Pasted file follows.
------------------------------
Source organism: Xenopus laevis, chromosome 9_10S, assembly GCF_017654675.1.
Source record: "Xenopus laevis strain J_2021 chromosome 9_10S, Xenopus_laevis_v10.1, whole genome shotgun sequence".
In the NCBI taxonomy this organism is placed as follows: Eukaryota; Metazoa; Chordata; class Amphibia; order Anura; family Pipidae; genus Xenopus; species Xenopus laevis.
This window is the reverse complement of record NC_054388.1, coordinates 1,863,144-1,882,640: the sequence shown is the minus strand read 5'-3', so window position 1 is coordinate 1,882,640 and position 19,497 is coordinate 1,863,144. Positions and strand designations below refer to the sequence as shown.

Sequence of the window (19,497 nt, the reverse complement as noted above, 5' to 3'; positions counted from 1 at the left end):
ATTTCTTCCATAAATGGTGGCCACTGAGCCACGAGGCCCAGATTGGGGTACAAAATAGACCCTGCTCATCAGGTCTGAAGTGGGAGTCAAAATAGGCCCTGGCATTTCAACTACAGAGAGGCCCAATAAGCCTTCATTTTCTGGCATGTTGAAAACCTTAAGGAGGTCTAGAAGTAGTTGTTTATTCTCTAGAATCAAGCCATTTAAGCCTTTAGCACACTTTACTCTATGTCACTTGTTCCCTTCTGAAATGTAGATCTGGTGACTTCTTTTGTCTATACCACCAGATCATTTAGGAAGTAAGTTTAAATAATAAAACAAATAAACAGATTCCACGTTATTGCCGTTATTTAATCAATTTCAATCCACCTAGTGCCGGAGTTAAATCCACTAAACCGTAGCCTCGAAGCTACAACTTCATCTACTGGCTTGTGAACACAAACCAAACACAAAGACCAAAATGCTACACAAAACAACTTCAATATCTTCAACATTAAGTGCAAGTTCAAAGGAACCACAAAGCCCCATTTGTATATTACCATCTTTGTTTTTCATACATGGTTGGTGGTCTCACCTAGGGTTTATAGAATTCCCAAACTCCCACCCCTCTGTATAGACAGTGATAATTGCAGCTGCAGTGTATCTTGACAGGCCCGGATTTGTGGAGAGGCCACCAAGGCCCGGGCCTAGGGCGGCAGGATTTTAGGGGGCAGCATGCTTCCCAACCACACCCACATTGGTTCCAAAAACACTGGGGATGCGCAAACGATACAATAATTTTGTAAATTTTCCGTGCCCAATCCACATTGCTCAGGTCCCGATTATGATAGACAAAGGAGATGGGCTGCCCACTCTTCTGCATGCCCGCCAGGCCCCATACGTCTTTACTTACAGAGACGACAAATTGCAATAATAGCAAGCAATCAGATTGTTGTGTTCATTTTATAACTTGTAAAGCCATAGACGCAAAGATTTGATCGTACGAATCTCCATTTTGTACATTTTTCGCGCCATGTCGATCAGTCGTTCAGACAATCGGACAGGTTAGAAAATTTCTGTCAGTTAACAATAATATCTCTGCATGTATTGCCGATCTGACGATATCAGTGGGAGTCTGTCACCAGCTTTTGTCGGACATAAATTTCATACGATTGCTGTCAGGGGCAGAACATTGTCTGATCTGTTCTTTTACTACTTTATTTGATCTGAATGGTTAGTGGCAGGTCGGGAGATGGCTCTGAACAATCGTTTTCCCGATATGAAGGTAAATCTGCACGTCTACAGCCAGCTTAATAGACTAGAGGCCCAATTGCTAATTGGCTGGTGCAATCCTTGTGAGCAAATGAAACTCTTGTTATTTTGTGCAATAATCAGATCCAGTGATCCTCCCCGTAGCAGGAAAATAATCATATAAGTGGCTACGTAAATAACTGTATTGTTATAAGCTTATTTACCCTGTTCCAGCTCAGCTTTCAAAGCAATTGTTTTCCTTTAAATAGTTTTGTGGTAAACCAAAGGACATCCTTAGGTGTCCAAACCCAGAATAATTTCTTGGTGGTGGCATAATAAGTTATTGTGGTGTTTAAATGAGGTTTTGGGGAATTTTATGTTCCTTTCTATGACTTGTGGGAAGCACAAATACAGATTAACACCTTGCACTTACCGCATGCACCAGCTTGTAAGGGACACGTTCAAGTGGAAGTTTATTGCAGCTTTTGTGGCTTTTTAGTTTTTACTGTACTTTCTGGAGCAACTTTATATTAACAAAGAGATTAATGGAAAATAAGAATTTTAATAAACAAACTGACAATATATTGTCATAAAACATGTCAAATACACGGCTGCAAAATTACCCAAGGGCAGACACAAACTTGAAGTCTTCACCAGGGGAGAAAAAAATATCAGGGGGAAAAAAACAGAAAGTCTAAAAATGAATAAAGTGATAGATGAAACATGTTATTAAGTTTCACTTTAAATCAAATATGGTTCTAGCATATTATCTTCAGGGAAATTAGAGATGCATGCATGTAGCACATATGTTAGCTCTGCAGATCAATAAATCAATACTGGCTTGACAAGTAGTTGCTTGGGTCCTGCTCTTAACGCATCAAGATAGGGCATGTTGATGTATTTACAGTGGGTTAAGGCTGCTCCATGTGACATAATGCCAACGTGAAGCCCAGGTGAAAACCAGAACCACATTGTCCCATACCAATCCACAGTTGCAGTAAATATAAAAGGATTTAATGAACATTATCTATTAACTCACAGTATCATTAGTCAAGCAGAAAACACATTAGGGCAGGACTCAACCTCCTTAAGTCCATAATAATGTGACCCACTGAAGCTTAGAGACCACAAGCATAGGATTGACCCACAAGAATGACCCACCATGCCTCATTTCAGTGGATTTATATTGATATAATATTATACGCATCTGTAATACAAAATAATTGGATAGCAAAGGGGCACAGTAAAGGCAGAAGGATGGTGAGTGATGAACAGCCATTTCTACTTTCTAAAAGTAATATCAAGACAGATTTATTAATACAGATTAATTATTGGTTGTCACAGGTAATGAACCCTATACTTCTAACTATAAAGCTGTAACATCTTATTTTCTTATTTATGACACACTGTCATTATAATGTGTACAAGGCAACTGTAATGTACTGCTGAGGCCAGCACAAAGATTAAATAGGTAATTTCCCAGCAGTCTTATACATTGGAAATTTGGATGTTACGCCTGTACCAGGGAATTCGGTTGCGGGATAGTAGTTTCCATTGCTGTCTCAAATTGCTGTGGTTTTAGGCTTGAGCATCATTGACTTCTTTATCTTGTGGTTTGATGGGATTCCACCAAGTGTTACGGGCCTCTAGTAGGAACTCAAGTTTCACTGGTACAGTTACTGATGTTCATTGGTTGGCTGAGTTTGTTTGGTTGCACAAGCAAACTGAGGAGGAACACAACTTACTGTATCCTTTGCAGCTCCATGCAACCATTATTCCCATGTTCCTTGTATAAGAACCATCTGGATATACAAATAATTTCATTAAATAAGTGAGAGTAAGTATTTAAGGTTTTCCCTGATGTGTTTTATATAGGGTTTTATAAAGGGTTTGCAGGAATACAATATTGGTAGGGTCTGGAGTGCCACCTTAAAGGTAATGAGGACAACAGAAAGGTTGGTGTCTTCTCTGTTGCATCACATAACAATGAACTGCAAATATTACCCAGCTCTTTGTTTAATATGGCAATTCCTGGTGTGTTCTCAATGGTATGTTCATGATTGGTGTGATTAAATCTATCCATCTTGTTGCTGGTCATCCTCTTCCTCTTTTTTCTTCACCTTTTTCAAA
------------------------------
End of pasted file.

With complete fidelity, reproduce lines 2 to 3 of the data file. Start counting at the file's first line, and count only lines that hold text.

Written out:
Source record: "Xenopus laevis strain J_2021 chromosome 9_10S, Xenopus_laevis_v10.1, whole genome shotgun sequence".
In the NCBI taxonomy this organism is placed as follows: Eukaryota; Metazoa; Chordata; class Amphibia; order Anura; family Pipidae; genus Xenopus; species Xenopus laevis.